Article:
“What I am about to write down I have never told to any living soul. I was not asked any question to which I returned an untrue answer. Nevertheless I was guilty of withholding certain facts—I do not repent of that. I would do it again. I am fully aware that in revealing this I may be laying myself open to censure, but I do not think that after this lapse of time anyone will take the matter very seriously—especially since Caroline Crale was convicted without my evidence. This, then, is what happened….”
Carla only has faint memories of her mother, but before she marries her fiancé she is determined to clear her late mother, Caroline Crale, in the fatal poisoning case of her father, famed artist Amyas Crale. Though neither Caroline nor Amyas were far from perfect, Carla is convinced someone else was involved.
When Carla pleads with Hercule Poirot for his detective intervention, he discovers that there are “five little pigs” who had their own possible motives for killing Amyas and framing his wife for the murder: stockbroker Phillip Blake (who “went to market”), his sister Meredith, an herbalist and recluse (who “stayed at home”), wealthy socialite Lady Dittisham (who “had roast beef”), overlooked and put-upon governess Cecilia Williams (who “had none”), and Caroline’s victimized younger sister, Angela Warren, who still bears the disfiguring scar Caroline gave her years earlier (who cried “Wee! Wee! Wee! all the way home”).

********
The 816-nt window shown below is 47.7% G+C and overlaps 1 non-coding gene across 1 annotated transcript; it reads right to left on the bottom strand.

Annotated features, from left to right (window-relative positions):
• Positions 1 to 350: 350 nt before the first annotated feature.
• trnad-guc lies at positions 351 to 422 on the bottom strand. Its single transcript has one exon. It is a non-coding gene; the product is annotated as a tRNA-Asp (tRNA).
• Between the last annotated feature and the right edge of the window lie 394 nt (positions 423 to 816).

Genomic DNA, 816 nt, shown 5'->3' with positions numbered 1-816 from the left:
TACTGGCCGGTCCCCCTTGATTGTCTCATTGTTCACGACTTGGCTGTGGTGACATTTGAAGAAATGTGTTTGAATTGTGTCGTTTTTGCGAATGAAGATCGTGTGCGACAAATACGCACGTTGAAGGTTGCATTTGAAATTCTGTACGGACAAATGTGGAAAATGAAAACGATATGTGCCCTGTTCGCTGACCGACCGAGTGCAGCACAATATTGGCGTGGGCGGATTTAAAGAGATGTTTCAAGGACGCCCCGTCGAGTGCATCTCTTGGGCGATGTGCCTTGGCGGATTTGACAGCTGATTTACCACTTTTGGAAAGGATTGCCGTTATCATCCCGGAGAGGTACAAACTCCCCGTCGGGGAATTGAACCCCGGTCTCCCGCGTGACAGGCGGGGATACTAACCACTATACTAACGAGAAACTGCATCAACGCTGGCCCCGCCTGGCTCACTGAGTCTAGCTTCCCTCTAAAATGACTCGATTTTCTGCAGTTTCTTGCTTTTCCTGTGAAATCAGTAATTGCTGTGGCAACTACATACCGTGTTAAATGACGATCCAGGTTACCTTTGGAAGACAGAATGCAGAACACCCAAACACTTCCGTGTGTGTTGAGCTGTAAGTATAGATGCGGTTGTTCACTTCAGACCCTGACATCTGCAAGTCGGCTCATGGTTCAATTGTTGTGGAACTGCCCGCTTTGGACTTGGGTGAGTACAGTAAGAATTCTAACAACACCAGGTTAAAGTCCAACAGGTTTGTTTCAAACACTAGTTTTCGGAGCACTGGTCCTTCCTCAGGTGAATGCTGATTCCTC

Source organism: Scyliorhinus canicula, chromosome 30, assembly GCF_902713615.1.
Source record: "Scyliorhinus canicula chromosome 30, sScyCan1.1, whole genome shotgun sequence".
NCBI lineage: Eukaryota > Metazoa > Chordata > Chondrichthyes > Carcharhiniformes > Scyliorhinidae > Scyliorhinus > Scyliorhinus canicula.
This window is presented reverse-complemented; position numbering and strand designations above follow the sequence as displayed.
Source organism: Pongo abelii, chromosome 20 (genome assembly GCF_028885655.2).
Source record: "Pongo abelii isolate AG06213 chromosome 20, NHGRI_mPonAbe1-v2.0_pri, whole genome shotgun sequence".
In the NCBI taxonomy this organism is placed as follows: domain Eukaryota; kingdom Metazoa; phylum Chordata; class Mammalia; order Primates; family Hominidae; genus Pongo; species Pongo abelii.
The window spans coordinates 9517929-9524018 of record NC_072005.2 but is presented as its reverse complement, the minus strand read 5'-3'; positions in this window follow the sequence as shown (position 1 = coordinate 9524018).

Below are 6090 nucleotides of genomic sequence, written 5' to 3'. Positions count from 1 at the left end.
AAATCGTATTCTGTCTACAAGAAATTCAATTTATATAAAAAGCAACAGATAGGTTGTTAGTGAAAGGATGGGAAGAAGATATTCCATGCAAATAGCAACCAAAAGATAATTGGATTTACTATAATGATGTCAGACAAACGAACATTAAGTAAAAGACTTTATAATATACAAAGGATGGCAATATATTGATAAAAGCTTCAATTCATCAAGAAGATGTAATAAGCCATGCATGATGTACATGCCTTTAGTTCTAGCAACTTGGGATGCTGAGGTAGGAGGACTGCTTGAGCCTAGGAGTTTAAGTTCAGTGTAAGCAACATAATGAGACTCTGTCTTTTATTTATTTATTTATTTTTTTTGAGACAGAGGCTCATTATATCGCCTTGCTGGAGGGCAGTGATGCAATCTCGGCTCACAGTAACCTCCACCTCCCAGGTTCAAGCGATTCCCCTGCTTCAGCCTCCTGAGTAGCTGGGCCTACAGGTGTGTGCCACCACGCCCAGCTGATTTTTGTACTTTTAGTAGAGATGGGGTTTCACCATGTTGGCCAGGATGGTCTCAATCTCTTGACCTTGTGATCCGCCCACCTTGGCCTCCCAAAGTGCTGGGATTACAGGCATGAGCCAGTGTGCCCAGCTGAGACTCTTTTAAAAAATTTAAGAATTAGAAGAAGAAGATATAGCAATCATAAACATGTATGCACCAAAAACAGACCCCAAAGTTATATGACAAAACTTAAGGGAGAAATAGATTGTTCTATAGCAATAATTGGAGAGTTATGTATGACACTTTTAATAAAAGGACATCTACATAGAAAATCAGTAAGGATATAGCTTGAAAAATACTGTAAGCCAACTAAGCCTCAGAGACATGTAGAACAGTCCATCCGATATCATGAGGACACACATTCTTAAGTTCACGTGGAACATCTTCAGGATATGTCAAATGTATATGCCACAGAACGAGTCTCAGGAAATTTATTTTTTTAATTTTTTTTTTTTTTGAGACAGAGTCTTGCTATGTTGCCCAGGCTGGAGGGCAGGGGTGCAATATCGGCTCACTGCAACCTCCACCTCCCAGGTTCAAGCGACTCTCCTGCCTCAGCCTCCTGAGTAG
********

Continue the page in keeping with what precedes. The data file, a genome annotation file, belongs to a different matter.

As always, Agatha Christie’s narrative does an exceptional job keeping readers questioning whodunit as chapter after chapter keeps not just one but several suspects at the top of the list. Her partiality to nursery rhymes in no way demeans or simplifies the complicated dynamics between suspects and their alibis, motives, and lingering secrets.
At the novel’s conclusion, Poirot’s discovery is a satisfying end to the case as readers see how revenge casts a long shadow on even the best fairy tale endings.